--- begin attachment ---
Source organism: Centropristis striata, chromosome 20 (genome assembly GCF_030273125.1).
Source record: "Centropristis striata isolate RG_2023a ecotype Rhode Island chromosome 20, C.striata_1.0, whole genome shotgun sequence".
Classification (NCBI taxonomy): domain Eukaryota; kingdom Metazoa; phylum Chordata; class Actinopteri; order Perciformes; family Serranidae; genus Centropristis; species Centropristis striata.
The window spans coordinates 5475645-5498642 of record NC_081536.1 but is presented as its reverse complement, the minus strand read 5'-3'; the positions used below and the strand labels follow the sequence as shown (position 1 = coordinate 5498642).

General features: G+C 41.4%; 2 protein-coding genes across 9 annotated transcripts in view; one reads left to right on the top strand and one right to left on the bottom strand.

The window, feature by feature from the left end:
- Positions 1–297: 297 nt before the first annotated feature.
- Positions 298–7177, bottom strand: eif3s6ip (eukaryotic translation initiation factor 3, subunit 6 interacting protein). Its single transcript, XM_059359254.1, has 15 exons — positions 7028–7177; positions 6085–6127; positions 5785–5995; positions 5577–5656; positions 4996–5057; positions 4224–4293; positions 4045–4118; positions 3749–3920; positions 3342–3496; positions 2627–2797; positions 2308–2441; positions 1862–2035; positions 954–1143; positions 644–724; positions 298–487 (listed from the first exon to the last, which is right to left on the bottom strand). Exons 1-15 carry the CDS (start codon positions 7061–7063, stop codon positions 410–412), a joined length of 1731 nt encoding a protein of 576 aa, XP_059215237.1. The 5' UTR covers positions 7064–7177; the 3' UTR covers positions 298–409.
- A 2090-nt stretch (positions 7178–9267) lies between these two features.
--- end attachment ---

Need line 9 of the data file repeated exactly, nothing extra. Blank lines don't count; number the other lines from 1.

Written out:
- A 2090-nt stretch (positions 7178–9267) lies between these two features.